Gravitational waves: the froth of spacetime

My second piece for BBC Future is up! I ask—and partly answer—the question, “Will we ever detect gravitational waves directly?” (And don’t worry if you don’t know what a gravitational wave is: I answer that one too!)

A major part of the problem is that gravity is weak: even the strongest gravitational wave will only nudge an atom by a tiny amount. Additionally, the wavelength of gravitational radiation – the distance over which a wave repeats itself – is often similar to the size of the objects emitting it. So, while radio waves from pulsars may have wavelengths measured in centimetres, the gravitational radiation emitted could have wavelengths measured in kilometres. Which means that you most likely need detectors of a similar size to detect them. [Read more…]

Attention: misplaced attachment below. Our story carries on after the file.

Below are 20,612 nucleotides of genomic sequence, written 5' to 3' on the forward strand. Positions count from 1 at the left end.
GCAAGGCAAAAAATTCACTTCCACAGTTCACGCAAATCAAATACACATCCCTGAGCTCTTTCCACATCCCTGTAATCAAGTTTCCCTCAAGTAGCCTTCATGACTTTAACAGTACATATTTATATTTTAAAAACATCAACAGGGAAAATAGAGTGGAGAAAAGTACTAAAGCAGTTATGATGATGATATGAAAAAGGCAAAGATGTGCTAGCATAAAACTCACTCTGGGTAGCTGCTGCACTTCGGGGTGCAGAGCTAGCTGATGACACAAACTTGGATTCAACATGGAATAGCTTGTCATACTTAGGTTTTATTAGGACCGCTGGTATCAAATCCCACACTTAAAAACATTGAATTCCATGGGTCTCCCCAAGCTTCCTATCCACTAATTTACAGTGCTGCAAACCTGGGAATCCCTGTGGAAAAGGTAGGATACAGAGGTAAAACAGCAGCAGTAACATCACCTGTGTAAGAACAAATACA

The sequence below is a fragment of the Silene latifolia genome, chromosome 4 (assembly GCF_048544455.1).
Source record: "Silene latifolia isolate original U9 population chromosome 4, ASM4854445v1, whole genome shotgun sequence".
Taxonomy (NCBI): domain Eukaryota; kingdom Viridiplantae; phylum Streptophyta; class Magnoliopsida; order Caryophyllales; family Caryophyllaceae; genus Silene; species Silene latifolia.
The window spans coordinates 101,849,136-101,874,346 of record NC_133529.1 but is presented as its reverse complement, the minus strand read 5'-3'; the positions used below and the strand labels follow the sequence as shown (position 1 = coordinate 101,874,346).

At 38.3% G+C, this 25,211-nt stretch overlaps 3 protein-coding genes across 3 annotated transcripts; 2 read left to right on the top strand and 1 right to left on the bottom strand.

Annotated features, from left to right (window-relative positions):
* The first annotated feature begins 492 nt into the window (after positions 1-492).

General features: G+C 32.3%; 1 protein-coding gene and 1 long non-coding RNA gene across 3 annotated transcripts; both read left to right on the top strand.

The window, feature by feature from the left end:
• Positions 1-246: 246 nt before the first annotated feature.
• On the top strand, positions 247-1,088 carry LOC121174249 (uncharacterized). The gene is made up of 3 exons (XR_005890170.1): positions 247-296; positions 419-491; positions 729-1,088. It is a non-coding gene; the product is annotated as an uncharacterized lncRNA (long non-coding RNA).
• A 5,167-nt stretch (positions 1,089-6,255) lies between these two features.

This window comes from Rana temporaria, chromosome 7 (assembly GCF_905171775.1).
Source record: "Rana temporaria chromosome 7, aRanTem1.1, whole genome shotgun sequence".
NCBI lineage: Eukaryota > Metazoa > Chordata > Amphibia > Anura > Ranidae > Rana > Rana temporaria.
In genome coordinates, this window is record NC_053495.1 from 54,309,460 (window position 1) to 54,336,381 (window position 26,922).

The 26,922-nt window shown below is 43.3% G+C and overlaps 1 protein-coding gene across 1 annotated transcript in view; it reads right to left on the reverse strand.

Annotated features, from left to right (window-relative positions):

For those of you in the UK, you might need to use this link instead, due to weird issues with the BBC website.

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